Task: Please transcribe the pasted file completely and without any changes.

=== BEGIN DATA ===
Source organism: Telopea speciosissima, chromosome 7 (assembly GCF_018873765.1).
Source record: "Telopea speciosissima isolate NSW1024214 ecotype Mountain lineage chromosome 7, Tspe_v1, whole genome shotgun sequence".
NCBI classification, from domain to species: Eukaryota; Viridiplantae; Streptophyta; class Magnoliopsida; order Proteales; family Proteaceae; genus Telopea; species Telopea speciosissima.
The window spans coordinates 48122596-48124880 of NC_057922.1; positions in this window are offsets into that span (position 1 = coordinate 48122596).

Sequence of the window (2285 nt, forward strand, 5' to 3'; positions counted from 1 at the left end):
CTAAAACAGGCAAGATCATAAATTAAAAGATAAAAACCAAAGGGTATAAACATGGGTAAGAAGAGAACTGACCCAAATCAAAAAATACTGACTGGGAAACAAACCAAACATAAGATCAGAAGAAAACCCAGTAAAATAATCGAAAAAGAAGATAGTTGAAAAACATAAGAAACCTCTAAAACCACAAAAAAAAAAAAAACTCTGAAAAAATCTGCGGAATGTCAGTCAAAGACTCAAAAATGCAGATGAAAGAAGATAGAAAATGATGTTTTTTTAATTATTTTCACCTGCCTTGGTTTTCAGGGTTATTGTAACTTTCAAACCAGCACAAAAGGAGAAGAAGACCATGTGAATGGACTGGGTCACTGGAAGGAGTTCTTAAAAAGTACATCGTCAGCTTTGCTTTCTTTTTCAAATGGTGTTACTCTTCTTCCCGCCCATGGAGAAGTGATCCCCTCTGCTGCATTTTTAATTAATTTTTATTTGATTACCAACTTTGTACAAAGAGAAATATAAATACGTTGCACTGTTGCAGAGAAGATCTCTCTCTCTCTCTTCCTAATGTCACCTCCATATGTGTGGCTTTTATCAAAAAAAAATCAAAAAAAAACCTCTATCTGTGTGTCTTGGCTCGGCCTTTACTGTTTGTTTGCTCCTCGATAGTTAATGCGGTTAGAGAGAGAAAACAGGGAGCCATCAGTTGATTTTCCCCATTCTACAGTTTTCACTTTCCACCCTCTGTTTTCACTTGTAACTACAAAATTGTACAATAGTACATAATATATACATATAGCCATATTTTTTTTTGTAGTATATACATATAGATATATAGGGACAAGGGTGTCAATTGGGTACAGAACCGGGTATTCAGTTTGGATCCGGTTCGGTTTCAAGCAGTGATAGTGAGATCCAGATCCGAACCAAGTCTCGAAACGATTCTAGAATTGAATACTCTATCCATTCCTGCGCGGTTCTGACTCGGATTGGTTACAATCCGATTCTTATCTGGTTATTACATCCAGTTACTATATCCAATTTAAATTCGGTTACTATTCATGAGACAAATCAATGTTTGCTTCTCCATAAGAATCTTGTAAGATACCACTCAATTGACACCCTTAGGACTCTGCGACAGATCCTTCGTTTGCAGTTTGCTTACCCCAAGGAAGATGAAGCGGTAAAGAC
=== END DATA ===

Source organism: Telopea speciosissima, chromosome 7 (assembly GCF_018873765.1).
Source record: "Telopea speciosissima isolate NSW1024214 ecotype Mountain lineage chromosome 7, Tspe_v1, whole genome shotgun sequence".
NCBI classification, from domain to species: Eukaryota; Viridiplantae; Streptophyta; class Magnoliopsida; order Proteales; family Proteaceae; genus Telopea; species Telopea speciosissima.
The window spans coordinates 48122596-48124880 of NC_057922.1; positions in this window are offsets into that span (position 1 = coordinate 48122596).

Sequence of the window (2285 nt, forward strand, 5' to 3'; positions counted from 1 at the left end):
CTAAAACAGGCAAGATCATAAATTAAAAGATAAAAACCAAAGGGTATAAACATGGGTAAGAAGAGAACTGACCCAAATCAAAAAATACTGACTGGGAAACAAACCAAACATAAGATCAGAAGAAAACCCAGTAAAATAATCGAAAAAGAAGATAGTTGAAAAACATAAGAAACCTCTAAAACCACAAAAAAAAAAAAAACTCTGAAAAAATCTGCGGAATGTCAGTCAAAGACTCAAAAATGCAGATGAAAGAAGATAGAAAATGATGTTTTTTTAATTATTTTCACCTGCCTTGGTTTTCAGGGTTATTGTAACTTTCAAACCAGCACAAAAGGAGAAGAAGACCATGTGAATGGACTGGGTCACTGGAAGGAGTTCTTAAAAAGTACATCGTCAGCTTTGCTTTCTTTTTCAAATGGTGTTACTCTTCTTCCCGCCCATGGAGAAGTGATCCCCTCTGCTGCATTTTTAATTAATTTTTATTTGATTACCAACTTTGTACAAAGAGAAATATAAATACGTTGCACTGTTGCAGAGAAGATCTCTCTCTCTCTCTTCCTAATGTCACCTCCATATGTGTGGCTTTTATCAAAAAAAAATCAAAAAAAAACCTCTATCTGTGTGTCTTGGCTCGGCCTTTACTGTTTGTTTGCTCCTCGATAGTTAATGCGGTTAGAGAGAGAAAACAGGGAGCCATCAGTTGATTTTCCCCATTCTACAGTTTTCACTTTCCACCCTCTGTTTTCACTTGTAACTACAAAATTGTACAATAGTACATAATATATACATATAGCCATATTTTTTTTTGTAGTATATACATATAGATATATAGGGACAAGGGTGTCAATTGGGTACAGAACCGGGTATTCAGTTTGGATCCGGTTCGGTTTCAAGCAGTGATAGTGAGATCCAGATCCGAACCAAGTCTCGAAACGATTCTAGAATTGAATACTCTATCCATTCCTGCGCGGTTCTGACTCGGATTGGTTACAATCCGATTCTTATCTGGTTATTACATCCAGTTACTATATCCAATTTAAATTCGGTTACTATTCATGAGACAAATCAATGTTTGCTTCTCCATAAGAATCTTGTAAGATACCACTCAATTGACACCCTTAGGACTCTGCGACAGATCCTTCGTTTGCAGTTTGCTTACCCCAAGGAAGATGAAGCGGTAAAGAC